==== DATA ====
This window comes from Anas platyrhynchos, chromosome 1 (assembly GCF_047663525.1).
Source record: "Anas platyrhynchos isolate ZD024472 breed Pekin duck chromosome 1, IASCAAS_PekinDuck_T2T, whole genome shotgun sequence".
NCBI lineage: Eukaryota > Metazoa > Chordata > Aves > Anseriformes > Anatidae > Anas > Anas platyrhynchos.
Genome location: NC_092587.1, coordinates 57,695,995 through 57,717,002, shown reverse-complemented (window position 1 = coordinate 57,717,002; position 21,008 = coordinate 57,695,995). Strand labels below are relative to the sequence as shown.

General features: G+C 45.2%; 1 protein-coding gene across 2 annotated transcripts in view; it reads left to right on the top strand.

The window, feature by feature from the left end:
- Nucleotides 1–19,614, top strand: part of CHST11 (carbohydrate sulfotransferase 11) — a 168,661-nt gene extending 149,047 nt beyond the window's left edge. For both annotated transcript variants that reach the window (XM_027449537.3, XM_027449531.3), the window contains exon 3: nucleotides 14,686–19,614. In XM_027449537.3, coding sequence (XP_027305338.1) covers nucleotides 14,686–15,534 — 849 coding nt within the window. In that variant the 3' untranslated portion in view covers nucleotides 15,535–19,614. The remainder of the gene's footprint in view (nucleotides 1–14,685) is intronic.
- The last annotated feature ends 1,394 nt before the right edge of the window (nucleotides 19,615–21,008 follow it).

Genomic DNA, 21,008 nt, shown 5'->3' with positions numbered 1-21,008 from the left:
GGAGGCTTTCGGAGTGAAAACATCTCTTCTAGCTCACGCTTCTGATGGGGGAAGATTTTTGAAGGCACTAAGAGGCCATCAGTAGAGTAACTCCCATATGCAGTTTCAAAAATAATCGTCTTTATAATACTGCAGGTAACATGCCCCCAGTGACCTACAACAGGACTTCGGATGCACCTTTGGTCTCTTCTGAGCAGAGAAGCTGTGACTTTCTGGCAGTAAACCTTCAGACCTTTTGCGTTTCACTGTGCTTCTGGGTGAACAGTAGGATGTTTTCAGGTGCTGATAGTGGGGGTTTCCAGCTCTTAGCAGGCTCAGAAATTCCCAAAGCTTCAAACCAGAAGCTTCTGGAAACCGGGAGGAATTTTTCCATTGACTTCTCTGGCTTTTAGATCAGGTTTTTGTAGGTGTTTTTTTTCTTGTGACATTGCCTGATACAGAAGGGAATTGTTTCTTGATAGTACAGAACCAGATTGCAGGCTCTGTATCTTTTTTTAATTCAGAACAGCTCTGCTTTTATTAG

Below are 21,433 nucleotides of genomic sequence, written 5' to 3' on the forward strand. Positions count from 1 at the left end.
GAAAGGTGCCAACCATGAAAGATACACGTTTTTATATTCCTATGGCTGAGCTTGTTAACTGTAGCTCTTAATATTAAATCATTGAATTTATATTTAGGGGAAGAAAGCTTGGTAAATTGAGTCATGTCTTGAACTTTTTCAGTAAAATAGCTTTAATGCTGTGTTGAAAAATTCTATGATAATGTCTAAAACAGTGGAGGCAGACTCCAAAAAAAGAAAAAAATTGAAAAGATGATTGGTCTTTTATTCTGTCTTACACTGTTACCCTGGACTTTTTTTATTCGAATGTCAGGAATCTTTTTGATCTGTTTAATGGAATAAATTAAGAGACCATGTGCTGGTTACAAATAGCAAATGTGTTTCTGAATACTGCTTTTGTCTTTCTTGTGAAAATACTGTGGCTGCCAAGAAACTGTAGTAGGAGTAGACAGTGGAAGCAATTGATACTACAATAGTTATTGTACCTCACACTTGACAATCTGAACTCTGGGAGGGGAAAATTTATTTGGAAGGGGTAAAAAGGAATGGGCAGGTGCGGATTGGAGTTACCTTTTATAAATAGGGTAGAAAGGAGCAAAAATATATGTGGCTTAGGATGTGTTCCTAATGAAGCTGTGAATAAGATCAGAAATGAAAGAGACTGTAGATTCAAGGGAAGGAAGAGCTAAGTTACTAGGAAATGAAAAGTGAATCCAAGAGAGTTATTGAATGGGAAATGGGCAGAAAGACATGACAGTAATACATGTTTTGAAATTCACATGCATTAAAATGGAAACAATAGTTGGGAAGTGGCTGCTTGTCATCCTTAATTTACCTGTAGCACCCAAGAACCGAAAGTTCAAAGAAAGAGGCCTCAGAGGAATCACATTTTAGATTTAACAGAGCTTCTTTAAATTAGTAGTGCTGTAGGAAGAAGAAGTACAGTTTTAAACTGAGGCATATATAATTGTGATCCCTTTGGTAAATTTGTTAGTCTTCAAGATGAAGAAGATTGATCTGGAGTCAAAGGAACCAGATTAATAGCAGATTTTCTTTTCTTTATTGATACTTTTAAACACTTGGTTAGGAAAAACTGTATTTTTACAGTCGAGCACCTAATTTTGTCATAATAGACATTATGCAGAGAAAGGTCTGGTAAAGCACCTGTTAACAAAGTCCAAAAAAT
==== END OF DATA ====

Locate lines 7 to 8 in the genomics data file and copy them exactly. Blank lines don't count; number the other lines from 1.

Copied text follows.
- Nucleotides 1–19,614, top strand: part of CHST11 (carbohydrate sulfotransferase 11) — a 168,661-nt gene extending 149,047 nt beyond the window's left edge. For both annotated transcript variants that reach the window (XM_027449537.3, XM_027449531.3), the window contains exon 3: nucleotides 14,686–19,614. In XM_027449537.3, coding sequence (XP_027305338.1) covers nucleotides 14,686–15,534 — 849 coding nt within the window. In that variant the 3' untranslated portion in view covers nucleotides 15,535–19,614. The remainder of the gene's footprint in view (nucleotides 1–14,685) is intronic.
- The last annotated feature ends 1,394 nt before the right edge of the window (nucleotides 19,615–21,008 follow it).